09 March, 2015
Dumit Memo 2
In the fifth chapter of Dumit’s book he discussed how pharmaceutical companies “move the lines” (Dumit, 135). In this chapter Dumit argues that pharmaceutical companies decide what is going to be researched and what should be left behind. Money and power make all the difference no matter what industry you are looking at and medical testing and trials are very expensive. If pharmaceutical companies are willing to pay for a medical trial then they also get to decide how that trial is ran, they are not only choosing to find treatments for illnesses that will make the most profit but also conducting trials in a way that alters the facts. This is seen on page 136, “They also determine how those markets can be stretched wider by designing trials that will indicate that more of the population needs treatment”. The more people that we can define as ill the more people who will buy prescriptions. Dumit also makes the argument that pharmaceutical companies use numbers to keep people on treatment for as long as possible, evidence for this is seen in the kupfer curve. Dumit feels that pharmaceutical companies use numbers and trails to convince people that you will never be okay again without medication. If you are depressed and begin taking prescription antidepressants then you must continue to take them for the rest of your life or you will become depressed again. The argument is that pharmaceutical companies strategically avoid what causing depressing and the idea that people do get better. Dumit also discusses in this chapter how pharmaceutical companies decide what information is used when creating statistics. What results will produce the most revenue, if a prescription works really well at treating a rare form of cancer, and works okay at treating leukemia, which form of cancer is that pharmaceutical company going to promote the drug for, how will the facts be curved to appeal the leukemia patients and doctors?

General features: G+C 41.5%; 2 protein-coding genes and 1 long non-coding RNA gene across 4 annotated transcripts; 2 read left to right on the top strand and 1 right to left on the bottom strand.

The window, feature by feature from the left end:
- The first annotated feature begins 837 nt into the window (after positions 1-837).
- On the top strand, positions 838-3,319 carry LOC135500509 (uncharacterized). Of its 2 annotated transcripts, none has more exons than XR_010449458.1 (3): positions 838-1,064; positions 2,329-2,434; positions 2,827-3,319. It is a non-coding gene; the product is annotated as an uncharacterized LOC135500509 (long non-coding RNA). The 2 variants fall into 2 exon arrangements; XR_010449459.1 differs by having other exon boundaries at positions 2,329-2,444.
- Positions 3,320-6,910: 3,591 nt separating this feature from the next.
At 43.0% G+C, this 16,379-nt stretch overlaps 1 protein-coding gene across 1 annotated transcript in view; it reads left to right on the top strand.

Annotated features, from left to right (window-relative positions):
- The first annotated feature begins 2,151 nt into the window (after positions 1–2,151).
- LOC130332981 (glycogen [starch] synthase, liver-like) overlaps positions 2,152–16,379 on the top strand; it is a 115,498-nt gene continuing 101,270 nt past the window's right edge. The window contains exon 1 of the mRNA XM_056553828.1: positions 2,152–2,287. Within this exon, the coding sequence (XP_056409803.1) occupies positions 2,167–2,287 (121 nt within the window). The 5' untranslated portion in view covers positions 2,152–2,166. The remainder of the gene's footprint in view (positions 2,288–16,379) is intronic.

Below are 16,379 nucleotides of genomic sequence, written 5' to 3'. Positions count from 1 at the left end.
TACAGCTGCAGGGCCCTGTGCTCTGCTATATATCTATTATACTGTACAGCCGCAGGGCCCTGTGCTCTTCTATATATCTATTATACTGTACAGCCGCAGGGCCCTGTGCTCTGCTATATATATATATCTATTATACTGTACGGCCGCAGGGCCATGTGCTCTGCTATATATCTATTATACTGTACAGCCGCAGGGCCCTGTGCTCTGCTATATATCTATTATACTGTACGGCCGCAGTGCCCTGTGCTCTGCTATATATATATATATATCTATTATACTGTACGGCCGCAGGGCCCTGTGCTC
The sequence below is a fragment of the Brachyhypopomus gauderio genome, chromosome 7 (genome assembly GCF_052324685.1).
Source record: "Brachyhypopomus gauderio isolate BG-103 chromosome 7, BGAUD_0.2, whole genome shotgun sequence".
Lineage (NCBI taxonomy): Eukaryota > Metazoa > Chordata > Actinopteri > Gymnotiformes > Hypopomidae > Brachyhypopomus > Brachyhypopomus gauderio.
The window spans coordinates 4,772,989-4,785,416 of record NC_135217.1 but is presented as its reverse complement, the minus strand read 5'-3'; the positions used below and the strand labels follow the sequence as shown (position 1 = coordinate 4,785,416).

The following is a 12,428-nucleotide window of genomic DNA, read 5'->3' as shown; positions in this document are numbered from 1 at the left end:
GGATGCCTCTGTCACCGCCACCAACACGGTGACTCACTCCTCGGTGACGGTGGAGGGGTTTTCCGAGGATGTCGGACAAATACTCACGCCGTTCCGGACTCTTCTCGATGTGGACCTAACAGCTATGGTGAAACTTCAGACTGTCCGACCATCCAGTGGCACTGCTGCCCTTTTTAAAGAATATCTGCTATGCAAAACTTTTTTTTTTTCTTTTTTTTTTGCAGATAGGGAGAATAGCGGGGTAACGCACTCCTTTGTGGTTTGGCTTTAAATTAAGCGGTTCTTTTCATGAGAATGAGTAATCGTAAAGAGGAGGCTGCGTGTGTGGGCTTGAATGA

In the sixth chapter of “Drugs for life” Dumit argues the importance of “knowing your number” (Dumit, 182). Knowing your numbers is similar to knowing how at risk you are. Pharmaceutical companies promote testing and screening for every possible condition as seen in “the “know your level” campaign in the 1970’s…to identify the 25 percent of people with undetected high cholesterol” (Dumit, 184). The more people who are screened the more people who will discover that they are at risk for obtaining a future illness. People are tested for everything from high cholesterol to cancer and diabetes. Pharmaceutical companies have created a world in which individuals live in constant fear of the possibility that they may become ill at some point in the future. Numbers are used to increase the fear, if told that 1 in every 4 Americans die from heart disease every year
then people will fear that they are included in that number and get tested. According to the CDC 49% of the population have at least one risk factor for heart dieses. That means that if pharmaceutical companies can get those 49% of people tested, they can also sell preventive prescriptions to almost half of the population. By simply making people more aware of their risk factor and their personal numbers pharmaceutical companies are able to make billions of dollars. Simply getting people tested is enough because everyone is at risk for something, when looking at family history, diet, lifestyle, and a dozen other factors there is no such thing as a healthy individual. “Health is not a state to be achieved but a form of vigilance in which one is always behind, always at risk” (Dumit, 190). Dumit uses this statement to show that the entire industry is aimed at making people sick. The pharmaceutical industry promotes the idea that illness is always present and the only way to protect yourself is through prescription drugs.